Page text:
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Why Budget 2018 won't be populist

By Arup Roychoudhury
December 29, 2017 15:30 IST
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The extra borrowing implies Jaitley will have extra spending space in the Union Budget for FY19, the last full one before the 2019 general election

The government’s decision to borrow an additional Rs 50,000 crore in 2017-18 is likely to mean a fiscal breach, with Finance Minister Arun Jaitley unlikely to set a fiscal deficit target of no more than three per cent of gross domestic product (GDP) for FY19.

 

The extra borrowing implies Jaitley will have extra spending space in the Union Budget for FY19, the last full one before the 2019 general election.

Experts and analysts say the Centre might spend more on the rural economy and the social sector.

There could be sector-specific extra funding as well, to boost job creation.

However, the Budget won’t be stridently populist.

“If the FM decides to go for a fiscal deficit target of 3.2 per cent (of GDP) next year, instead of (the earlier schedule of) three per cent, there will be additional outlay for flagship schemes. But, I don’t think it will be a populist Budget,” said a former government official who helped draft a number of these in the past.

“Populist budgets don’t necessarily get you votes. That is something the government very much understands.

"The additional expenditure will be more on agriculture, irrigation, rural development, poverty reduction, rural housing and in infrastructure, like highways.

"Basically, schemes which will also result in job creation. It won’t be about freebies, for sure,” the person said.

The deficit target for 2018-19 should be three per cent as mandated by the Fiscal Responsibility and Budget Management (FRBM) Act, as well as the report of the panel on revising the rule; the latter was led by 15th Finance Commission chairman N K Singh. The government is still examining the FRBM panel’s report.

If one assumes a 11.75 per cent nominal GDP growth rate, taken by the Budget for the current financial year and the next one, the 2018-19 GDP will be Rs 1,87,84,912 crore. Three per cent of that means Rs 563,547 crore. Any additional 0.1 per cent deviation from a three per cent fiscal deficit means Rs 18,785 crore more.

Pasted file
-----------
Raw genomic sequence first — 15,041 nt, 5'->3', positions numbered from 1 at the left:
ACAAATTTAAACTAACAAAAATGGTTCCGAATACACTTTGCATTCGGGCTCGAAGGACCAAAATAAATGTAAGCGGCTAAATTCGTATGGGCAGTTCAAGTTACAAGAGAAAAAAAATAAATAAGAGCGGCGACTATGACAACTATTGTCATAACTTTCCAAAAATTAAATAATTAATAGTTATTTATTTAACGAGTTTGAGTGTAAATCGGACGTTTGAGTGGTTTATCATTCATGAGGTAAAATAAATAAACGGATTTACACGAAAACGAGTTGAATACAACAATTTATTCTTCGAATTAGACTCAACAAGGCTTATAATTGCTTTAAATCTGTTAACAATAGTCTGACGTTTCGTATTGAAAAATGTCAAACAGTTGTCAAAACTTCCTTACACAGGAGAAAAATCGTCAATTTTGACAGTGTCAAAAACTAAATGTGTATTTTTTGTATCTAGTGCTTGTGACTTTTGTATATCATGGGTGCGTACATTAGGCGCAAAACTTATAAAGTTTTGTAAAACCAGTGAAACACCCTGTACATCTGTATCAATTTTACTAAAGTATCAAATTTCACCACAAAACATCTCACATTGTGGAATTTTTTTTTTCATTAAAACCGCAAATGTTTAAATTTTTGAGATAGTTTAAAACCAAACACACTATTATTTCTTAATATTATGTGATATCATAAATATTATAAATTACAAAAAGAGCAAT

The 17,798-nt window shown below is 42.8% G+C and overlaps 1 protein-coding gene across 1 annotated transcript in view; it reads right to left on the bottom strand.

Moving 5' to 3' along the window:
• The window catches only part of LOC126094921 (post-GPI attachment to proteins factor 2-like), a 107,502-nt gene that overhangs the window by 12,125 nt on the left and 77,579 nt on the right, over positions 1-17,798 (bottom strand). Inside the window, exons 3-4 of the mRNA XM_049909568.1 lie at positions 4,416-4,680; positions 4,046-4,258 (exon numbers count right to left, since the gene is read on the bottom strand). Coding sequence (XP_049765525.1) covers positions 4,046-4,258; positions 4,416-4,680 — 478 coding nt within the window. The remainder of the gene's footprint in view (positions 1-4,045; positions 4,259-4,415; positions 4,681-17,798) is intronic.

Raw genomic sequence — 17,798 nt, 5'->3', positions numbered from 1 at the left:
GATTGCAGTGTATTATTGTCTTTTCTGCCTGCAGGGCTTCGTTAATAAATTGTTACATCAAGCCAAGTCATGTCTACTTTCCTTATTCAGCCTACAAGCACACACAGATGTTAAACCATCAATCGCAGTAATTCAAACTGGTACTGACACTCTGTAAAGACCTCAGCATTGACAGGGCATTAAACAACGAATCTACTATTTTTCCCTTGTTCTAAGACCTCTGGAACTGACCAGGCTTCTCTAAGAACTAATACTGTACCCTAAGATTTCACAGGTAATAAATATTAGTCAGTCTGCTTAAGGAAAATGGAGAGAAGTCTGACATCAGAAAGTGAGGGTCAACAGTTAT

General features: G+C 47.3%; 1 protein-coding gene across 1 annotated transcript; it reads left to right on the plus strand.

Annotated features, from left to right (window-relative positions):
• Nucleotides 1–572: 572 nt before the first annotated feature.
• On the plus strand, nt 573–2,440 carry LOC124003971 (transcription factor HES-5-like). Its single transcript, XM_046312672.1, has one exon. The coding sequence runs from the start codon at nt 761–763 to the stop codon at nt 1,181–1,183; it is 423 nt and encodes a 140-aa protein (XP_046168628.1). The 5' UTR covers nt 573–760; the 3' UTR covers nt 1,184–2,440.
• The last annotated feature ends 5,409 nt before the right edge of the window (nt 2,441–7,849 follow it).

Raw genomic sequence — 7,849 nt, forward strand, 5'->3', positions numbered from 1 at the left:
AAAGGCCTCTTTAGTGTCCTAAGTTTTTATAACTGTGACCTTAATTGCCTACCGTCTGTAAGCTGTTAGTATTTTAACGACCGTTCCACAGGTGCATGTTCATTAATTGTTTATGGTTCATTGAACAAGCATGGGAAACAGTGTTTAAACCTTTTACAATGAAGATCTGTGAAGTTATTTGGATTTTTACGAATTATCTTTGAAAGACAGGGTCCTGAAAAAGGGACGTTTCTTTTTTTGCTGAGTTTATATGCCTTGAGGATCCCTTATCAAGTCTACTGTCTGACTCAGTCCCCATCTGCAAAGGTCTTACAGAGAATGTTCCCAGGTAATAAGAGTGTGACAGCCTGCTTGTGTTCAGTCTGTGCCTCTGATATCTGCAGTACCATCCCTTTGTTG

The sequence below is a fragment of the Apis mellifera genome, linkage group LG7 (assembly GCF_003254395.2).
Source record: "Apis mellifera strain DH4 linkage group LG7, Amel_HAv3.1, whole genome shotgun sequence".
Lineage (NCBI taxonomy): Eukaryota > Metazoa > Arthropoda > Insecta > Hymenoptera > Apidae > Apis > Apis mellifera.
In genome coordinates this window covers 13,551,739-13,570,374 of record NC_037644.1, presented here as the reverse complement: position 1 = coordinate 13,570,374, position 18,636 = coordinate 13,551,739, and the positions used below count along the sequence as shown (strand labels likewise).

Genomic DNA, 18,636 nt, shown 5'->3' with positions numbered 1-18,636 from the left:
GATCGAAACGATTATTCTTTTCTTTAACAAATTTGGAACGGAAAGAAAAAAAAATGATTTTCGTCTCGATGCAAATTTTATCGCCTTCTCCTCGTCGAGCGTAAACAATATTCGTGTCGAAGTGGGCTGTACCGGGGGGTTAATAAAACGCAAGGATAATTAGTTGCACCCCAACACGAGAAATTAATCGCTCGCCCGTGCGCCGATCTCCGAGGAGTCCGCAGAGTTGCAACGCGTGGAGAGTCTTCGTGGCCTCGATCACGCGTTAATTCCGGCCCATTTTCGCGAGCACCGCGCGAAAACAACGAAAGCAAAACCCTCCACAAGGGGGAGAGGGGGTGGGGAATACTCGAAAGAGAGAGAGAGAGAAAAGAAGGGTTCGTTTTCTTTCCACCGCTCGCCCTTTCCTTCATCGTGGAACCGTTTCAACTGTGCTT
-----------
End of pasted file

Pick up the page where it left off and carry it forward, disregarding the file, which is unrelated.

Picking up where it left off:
Analysts spoken to by Business Standard say the extra borrowing could push up this year’s deficit from the budgeted 3.2 per cent of GDP to as much as 3.5 per cent.

If short-term treasury bills are extended beyond a year, it could further widen this.

The analysts agree that next year’s deficit could be around 3.2 per cent.

“The big focus next year will be on the social sector, health, education and like issues.

"I believe that while the Budget speech might have a populist tone, the actual Budget will be quite prudent, even with higher spending room,” said an official with the Confederation of Indian Industry.

The additional borrowing of Rs 50,000 crore is over and above the Budget Estimate of Rs 5.8 lakh crore for 2017-18.

At the same time, the Centre lowered its borrowing through short-term treasury bills by Rs 61,203 crore.

This has made the task of exactly calculating the fiscal deficit a bit complex.

The government had said on Wednesday there would be no additional borrowing, as the rise in market loans would be offset by decline in treasury bills.

Still, market borrowings, both gross and net, are set to rise by Rs 50,000 crore.

Photograph: Adnan Abidi/Reuters

Read all about Jaitley's final full Budget right here!

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Arup Roychoudhury in New Delhi
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